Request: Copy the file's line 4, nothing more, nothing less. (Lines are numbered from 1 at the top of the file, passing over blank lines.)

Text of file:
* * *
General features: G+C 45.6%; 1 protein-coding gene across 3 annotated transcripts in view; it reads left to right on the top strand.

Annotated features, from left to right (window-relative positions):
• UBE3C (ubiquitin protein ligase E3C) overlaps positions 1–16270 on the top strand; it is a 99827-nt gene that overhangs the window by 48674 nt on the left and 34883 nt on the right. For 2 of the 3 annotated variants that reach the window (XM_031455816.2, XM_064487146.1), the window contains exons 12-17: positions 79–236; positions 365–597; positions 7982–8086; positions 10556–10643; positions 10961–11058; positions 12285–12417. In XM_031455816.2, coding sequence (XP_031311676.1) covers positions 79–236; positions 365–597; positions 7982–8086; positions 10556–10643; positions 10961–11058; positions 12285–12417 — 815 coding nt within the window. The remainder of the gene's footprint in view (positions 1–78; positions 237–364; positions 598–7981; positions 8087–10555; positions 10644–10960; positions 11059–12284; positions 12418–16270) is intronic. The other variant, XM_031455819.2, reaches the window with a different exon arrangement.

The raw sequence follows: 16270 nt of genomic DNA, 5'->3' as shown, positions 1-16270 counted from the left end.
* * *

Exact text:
The raw sequence follows: 16270 nt of genomic DNA, 5'->3' as shown, positions 1-16270 counted from the left end.